Routt County fleet trucks to get new life at Babson Carpenter Center
December 2, 2018
HAYDEN — The entryway of the Babson Carpenter Career and Technical Education Center is lined with a hall of fame of restored vehicles.
Most of them are pick up trucks manufactured before 1980. Many of them were once farm trucks abandoned in pastures or beater trucks reliable enough to get around the Valley and not much farther. All of them are now rebuilt, restored or improved by students at the center under the direction of instructor Kevin Kleckler. Some of the restored trucks have traveled to new owners as far away as Australia.
Students at the Babson Carpenter Center will get the chance this winter to work on something newer — two former Routt County fleet vehicles.
When the county retires fleet vehicles, they are sold in a sealed bid auction. Of the 11 vehicles up for auction earlier this November, two vehicles with mechanical issues saw no interested buyers.
"The Routt County Board of County Commissioners happily agreed to donate the vehicles, stating that both vehicles fit nicely with mechanics, auto body and welding programs offered by the Babson-Carpenter Career and Technical Center and will help the students hone their skills on serviceable vehicles," Routt County Public Works Director Ray DuBois wrote in an email to Steamboat Pilot & Today.
The first was a 2008 Ford Expedition that was replaced earlier this year when it collided with a deer and sustained damage to the body and engine compartment. The second is a 2006 Ford F-250 with mechanical and electrical issues.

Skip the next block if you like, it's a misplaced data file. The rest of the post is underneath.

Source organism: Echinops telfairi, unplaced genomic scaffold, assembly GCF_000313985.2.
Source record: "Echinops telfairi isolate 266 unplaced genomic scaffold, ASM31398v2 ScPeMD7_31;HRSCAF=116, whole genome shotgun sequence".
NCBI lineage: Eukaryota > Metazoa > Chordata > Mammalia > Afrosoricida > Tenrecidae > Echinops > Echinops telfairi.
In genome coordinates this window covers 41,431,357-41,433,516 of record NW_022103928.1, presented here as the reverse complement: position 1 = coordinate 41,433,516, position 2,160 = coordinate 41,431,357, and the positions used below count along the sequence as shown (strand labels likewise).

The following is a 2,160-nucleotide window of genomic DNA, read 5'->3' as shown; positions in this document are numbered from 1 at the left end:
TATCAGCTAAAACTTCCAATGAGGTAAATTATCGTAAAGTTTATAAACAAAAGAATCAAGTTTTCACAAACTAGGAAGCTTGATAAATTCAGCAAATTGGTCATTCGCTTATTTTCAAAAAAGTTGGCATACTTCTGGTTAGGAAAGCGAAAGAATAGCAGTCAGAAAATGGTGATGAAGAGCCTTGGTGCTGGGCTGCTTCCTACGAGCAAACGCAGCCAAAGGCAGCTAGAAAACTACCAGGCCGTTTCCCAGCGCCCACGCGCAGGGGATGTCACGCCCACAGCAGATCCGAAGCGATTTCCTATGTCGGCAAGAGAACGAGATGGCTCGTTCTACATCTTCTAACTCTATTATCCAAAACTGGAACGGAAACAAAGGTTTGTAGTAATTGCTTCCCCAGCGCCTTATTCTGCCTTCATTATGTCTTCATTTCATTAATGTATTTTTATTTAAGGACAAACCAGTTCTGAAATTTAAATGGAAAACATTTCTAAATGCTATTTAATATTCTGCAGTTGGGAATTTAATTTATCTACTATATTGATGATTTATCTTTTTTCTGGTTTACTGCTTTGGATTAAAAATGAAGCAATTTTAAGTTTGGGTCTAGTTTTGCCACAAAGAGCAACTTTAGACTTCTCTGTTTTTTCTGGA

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Kleckler said students at the center rarely get to work on newer vehicle models. His program focuses on teaching them the basics of auto repair on older cars. When students get jobs at repair shops or dealerships, they learn the specifics of working on newer cars.
He said the new vehicles would give students an opportunity to make electronic diagnostic determinations and learn different repairs than they would on the older cars.
"That's what most of the vehicles are now," he said. "It gives it a little more real world experience, instead of just all the vintage stuff."
Donations are essential to the vocational school's operations, Kleckler said.
"I run it with $5,000 to teach all the kids that I do, so these donations like I get from you guys, man, it's essential to my lifeblood," Kleckler told county representatives delivering the trucks.
The Hayden School District pays for the cost of the facilities, he said, and Kleckler's college welding courses require a materials fee of about $175. It takes more than that to deliver the welding, auto mechanics and computer-assisted design classes at the center, which serves adults and students of all ages.
Once the county trucks are repaired, Kleckler will sell the cars and use the funds to continue teaching teens and adults at the center.
"This is awesome. It's a great use," said Routt County Commissioner Doug Monger. "I mean, they're providing a heck of a program for our kids. Especially people that aren't into college."
Every student in the Hayden School District takes one of Kleckler's classes. This year, students from Hayden, Steamboat, Oak Creek, Craig and even Baggs, Wyoming are taking courses at the center. Adult welding classes are also available each spring and winter on Wednesday evenings.
For more information on the center, visit haydenschools.org/babson-carpenter-and-technical.